• include clients and testimonials to share the work I've done and showcase the amazing people and teams I work with
  • have a blog that made me want to write more
  • find a way to share all the articles, podcasts and events I've done in my content career

The new site achieves all of those goals and there are also longer term goals for additional work on the site where eventually I aim to add:

  • ecommerce functionality
  • a video library
  • case studies of my project work

I was developing and noting the goals across the two years so I was also preparing for a redesign even if it was a bit scrappy and ad-hoc when I remembered to jot ideas down. Before I reached out to a designer and developer I more formally wrote down the goals and a project brief with my own content strategy, business goals and audience firmly in mind.

Using experts and playing to strengths

I knew that I needed expert help or else any second version of the site would likely be better but still not meet all of my needs. As soon as I was ready to get the ball rolling I contacted Superhero Studios, a designer and developer duo who I've known for a long time and worked with previously. Zach (designer) and Laura (developer) from Superhero Studios had done a lot of work for me in a previous job. I knew their style, work ethic and I just like them loads too - they're great people and make things easy and clear. They also bring a lot of their own ideas and that's exactly what I wanted in terms of design. I had to concentrate on the content, of course. A side note that writing for and about yourself will always be the hardest content challenge there is!

Within a few emails the work was agreed and I fully trusted them to design and build a site that would tick off my goals. And that they did. Aside from a few minor changes, the site we published isn't far off from the first visual they shared. Here's part of the new homepage:

The homepage of the Fourth Wall Contenr website showing a logo and navigation, and a heading overlayed on a Venn diagram of biege, purple and green which reads in black 'Content strategy, design and operations' with a subheading underneath in dark green that reads 'Strategic conten services.'

My highlights from the new look of the site are:

  • a larger colour palette giving me more to work with on presentations, social posts and other content too
  • a blog that has a magazine like style and better presents images, quotes and headings
  • prominent testimonials that include a photo of the client too
  • an improved logo and more legible typeface
  • how my past guest articles, podcast episodes and conference talks can be included
  • a way to make images consistent using brand coloured overlays

Here's an example of the testimonials:

A testimonial from Patrick Stafford from UX Content Collective about Robert Mills that reads 'Rob is a rare combination: excellent at his craft, and an absolute pleasure to work with. Don't pass up a chance to work with him'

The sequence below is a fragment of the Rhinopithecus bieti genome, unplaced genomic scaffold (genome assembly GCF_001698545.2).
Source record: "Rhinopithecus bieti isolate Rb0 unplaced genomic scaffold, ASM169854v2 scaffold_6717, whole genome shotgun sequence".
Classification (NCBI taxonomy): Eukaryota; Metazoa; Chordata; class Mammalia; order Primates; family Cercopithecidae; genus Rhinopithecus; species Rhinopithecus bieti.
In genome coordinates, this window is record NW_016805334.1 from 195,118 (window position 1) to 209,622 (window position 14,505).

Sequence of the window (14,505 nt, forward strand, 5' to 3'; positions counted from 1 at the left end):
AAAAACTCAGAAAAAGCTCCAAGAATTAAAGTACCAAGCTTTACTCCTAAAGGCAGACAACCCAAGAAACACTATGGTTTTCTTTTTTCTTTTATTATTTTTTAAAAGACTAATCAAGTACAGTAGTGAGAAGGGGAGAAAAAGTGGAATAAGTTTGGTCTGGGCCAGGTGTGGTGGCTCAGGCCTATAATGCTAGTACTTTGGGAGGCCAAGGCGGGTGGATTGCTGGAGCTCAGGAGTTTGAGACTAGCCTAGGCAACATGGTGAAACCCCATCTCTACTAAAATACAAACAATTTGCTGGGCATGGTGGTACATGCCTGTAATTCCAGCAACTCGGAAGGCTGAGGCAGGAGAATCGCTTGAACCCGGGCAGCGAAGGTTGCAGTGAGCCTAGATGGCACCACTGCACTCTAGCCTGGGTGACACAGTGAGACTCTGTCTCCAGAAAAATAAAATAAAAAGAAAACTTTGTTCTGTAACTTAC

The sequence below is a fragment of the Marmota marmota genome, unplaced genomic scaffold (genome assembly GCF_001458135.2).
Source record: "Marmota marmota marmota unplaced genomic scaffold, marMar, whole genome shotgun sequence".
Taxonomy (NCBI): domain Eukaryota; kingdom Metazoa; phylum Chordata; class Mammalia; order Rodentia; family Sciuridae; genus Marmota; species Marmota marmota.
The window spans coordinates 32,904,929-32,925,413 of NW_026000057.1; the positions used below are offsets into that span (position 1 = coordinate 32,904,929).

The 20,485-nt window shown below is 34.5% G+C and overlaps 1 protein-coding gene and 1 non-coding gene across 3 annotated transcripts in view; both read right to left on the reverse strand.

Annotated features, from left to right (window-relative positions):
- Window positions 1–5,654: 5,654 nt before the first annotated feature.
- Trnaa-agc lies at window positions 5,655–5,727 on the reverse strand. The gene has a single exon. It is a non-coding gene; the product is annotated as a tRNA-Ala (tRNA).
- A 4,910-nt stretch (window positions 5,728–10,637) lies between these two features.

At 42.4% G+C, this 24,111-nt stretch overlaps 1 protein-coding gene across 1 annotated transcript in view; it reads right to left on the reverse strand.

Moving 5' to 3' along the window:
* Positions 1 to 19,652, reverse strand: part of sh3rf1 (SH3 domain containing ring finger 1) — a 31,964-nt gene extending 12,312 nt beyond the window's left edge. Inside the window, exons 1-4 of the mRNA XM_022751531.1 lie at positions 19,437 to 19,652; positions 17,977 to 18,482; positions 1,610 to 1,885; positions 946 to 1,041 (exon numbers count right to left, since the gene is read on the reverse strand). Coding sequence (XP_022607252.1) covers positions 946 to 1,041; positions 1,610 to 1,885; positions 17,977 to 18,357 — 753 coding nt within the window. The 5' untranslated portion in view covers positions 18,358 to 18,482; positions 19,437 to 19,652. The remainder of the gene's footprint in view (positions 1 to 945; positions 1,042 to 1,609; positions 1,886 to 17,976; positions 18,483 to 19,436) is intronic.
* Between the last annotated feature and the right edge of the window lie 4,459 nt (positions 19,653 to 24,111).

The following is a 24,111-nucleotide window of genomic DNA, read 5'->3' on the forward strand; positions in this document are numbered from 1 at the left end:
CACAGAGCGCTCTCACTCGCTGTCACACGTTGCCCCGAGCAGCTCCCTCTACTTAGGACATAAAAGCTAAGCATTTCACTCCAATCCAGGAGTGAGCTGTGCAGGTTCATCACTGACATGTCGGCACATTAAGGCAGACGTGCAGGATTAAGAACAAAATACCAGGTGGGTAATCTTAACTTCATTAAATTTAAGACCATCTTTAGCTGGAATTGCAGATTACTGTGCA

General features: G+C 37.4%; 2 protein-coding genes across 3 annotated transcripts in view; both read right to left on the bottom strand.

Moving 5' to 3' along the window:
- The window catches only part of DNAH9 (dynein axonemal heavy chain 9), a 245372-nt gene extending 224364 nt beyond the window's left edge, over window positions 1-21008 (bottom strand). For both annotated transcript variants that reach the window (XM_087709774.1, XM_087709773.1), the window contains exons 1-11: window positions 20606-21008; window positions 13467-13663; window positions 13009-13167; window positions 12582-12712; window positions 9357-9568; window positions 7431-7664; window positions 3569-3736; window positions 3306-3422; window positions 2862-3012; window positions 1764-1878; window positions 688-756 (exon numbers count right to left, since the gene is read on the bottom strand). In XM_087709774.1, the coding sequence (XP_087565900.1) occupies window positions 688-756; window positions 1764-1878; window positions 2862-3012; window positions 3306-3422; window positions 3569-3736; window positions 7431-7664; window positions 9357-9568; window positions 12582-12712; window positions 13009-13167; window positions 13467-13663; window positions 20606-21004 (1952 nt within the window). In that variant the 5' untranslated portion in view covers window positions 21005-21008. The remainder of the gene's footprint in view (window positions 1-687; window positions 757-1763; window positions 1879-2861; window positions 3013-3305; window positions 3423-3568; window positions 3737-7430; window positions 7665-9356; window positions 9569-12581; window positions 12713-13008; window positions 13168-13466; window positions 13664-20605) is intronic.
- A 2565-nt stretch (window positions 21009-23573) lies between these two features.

This is a section of the client summaries on the services page. I love how Zach designed the content I sent him and kept it simple but also looking great and really creating a solid and more defined brand style for Fourth Wall Content.

Four different coloured boxes, two on top of two, each containing a company logo and written summary of the work completed by Fourth Wall Content, with links where appropriate.

On the replatforming side, the new site is now on Webflow, a CMS I have used before and one that Zach and Laura are experts in. My highlights in terms of the development work and CMS side of things are:

  • being able to change every bit of content across the whole site from headings to button copy
  • testimonials that automatically change at regular intervals
  • ability to choose a featured article on the blog
  • the overall ease of Webflow and the fact it has been built around my content

Zach and Laura understood my goals and they achieved those in a way far beyond anything I could have imagined.

A future-proofed site for Fourth Wall Content

I'm really proud of the new site and the way it represents me, my work and the company itself. It feels like the right balance of including past achievements and content along with current work and aspirations too. I've got exciting plans for Fourth Wall Content and the new site is a solid foundation for putting those into practice. I have confidence the new site can grow as it needs to while being consistent where appropriate. I can focus on the content itself knowing the design and tech side is taken care of. It's also nice to have a site where I can showcase and give a nod to all of the fantastic people, teams and organisations I have worked with and continue to work with. The last two years have been a steep learning curve and the story of Fourth Wall Content includes far more people than just me. The new site is the latest chapter in that story and there's lots more to come.